Iowa City student asks community to help her win adaptive bicycle

The Iowa City community lifts up Bella Perez in her pursuit to win the Great Bike Giveaway.

Contributed.

Contributed.

Grace Hamilton, News Reporter


Laura Perez said her daughter Bella has entered the Great Bike Giveaway for three consecutive years in hopes of winning a Van Raam OPair — an adaptive bicycle that would allow her to travel farther distances outdoors.

Bella Arenas-Pérez is a fourth-grade student at Christine Grant Elementary School in Iowa City who enjoys learning new languages, creating art, and playing with her younger brother Samuel.

As a toddler, Bella was diagnosed with cerebral palsy, a motor disorder that impacts her ability to move and speak.

“The Van Raam OPair would help Bella and our family because we could go places where we cannot go outdoors. She has an adaptive bike now, but she cannot go very far on it,” Perez said. “We are hoping we can get this so I can ride with her and she can go outdoors with her brother. As a family, we could be outdoors together much more.”

The Van Raam OPair is an adaptive bicycle that can transport a wheelchair user. The bike’s front — which can separate from the rest of the structure for use as a wheelchair — is a seat secured to the bike’s back end.

Although Bella has entered the Great Bike Giveaway on two other occasions, Perez said she has slightly fallen short on winning the bike both times.

Perez added there are a few different ways an entrant can win a bike.

“The first way to win is if you earn 50 or more votes, you can enter into a drawing. Another way is if you have the most votes of all entrants, then you can win. The last way is you can raise the money for the specific bike you want,” she said. “We are asking people to vote and share. Even though we have not asked for money, people have donated, and that’s great because that money still goes to a good place.”

Suppose the contestant with the highest number of votes has raised enough money to fund a bicycle. In that case, the person with the next most votes will also win a bike, Perez added.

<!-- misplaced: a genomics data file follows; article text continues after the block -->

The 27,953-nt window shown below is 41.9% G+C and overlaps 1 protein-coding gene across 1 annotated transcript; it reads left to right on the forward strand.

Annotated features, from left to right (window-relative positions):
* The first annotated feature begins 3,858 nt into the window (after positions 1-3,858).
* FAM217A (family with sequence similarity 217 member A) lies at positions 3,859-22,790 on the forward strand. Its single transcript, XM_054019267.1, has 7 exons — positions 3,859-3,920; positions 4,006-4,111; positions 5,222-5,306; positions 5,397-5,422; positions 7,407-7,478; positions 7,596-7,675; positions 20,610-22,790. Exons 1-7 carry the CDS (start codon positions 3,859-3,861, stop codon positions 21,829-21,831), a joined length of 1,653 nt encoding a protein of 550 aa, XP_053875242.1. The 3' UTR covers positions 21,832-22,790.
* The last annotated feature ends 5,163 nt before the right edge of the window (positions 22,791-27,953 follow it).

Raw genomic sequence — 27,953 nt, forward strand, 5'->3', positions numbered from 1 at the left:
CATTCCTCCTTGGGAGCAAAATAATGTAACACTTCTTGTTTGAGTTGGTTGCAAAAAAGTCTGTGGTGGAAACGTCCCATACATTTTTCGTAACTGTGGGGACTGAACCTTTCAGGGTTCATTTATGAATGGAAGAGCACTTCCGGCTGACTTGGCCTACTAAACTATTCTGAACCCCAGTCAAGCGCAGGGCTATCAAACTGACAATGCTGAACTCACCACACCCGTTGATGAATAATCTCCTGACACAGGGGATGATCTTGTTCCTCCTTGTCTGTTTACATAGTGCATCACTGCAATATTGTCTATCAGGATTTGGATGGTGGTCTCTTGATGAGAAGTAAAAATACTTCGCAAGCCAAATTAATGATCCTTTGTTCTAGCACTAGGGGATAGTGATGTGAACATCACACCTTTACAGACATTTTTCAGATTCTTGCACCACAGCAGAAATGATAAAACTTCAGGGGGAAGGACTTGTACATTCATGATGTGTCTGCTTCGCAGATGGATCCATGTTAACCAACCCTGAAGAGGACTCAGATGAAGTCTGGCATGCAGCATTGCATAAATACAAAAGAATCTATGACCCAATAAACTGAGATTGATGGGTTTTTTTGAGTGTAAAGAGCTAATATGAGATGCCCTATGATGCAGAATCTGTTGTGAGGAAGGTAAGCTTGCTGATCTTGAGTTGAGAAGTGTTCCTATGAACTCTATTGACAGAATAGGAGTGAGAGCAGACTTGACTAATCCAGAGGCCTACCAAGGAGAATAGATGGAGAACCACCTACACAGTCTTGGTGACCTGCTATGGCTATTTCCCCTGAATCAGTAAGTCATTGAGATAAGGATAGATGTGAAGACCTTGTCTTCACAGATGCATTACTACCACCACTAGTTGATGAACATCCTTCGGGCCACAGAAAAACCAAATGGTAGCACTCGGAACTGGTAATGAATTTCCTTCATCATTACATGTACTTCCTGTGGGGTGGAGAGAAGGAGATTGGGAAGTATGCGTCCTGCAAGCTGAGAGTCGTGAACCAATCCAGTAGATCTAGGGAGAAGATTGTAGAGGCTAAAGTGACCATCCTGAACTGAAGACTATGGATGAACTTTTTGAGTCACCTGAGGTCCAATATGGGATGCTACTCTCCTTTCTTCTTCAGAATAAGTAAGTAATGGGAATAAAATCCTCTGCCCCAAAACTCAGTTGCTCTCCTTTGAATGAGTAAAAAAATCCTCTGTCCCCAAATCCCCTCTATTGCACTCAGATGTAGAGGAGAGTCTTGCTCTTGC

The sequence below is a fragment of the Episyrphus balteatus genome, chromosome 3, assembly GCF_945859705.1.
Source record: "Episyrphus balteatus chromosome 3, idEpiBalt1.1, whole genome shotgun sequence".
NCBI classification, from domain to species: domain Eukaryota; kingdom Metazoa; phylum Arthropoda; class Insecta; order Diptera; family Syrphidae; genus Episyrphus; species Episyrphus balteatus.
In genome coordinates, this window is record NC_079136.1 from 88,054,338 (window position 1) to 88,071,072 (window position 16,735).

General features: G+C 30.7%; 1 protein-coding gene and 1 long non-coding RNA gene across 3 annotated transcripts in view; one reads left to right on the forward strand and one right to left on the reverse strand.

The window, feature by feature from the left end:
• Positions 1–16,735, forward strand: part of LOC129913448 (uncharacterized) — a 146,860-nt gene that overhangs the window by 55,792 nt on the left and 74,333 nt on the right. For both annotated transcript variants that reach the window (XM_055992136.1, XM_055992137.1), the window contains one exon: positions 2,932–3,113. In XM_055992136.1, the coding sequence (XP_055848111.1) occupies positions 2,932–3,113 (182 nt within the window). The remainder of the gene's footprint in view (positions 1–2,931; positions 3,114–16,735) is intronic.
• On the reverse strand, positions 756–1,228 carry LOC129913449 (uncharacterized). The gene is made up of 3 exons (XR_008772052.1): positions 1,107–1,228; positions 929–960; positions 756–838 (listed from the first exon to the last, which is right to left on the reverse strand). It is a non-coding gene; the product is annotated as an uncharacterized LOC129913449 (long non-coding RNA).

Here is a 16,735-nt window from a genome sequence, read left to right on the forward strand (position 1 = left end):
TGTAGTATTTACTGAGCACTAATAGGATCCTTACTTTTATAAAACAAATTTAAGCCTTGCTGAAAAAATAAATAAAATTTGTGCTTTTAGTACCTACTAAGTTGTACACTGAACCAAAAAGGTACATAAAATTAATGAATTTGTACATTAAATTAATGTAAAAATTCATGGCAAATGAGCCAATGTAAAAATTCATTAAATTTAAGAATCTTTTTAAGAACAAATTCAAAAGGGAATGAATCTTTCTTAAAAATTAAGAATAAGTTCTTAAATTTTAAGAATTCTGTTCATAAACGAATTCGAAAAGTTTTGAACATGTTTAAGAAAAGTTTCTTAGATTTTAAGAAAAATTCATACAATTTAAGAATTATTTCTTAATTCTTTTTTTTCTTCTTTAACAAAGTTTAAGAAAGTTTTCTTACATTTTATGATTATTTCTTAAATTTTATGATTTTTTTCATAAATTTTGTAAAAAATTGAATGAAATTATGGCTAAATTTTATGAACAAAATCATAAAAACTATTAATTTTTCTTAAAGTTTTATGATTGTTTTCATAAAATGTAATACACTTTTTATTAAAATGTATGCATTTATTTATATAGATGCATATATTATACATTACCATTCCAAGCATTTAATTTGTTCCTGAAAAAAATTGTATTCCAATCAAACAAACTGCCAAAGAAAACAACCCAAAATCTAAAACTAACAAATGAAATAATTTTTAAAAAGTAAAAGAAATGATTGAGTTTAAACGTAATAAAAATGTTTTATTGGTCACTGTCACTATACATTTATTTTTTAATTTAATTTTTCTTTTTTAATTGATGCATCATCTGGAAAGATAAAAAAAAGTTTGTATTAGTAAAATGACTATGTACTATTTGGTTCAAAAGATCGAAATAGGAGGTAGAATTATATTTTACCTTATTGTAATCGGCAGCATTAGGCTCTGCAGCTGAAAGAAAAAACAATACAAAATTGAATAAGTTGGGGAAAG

Although Bella’s heart is set on riding the Van Raam OPair, Perez said her daughter remains most focused on helping others.

“She pays a lot of attention to childhood cancer and is concerned about how they cannot find a cure,” Perez said. “She asked me one day, ‘How can I help, mom?'”

Bella used her passion for art to design 13 Harry Potter-themed drawings to create into a calendar. She sold 106 copies of her calendar, donating all of the proceeds to Dance Marathon 27.

Perez said Bella extended her donations overseas, selling 100 calendars in Columbia, and donating the proceeds to two Columbian organizations: Yo Amo A Mi Gente and Pequeñas Apóstoles de la redención.

Bella’s Aunt, Maria Perez, has kept in touch with Bella over Facetime since the pandemic’s outbreak and helped her bring the calendar to life.

“I was able to help Bella with the background and the front page. I also helped decide which type of paper and format was best. She really wanted to help other kids,” Maria Perez said. “She always inspires me with her kindness and open mind.”

When Bella isn’t working on big projects, she attends online school and is a passionate student.

Laura Perez said Bella attends online school from home using a Tobbi device that tracks her eye movements. The Tobbi device allows Bella to draw, type, and complete other digital tasks by following her eyes across the screen.

Bella’s teacher Jill Johnsen said Bella is not only an enthusiastic learner but also a role model.

“Despite the struggles that she has with her speech and movement, she is determined to do everything. Bella encourages everybody, and she encourages me,” Johnsen said. “She has made an impact on my life in the short amount of time I’ve known her that is not typical of every student. She takes all focus away from what she goes through and puts that into making other people feel good about themselves.”

Facebook Comments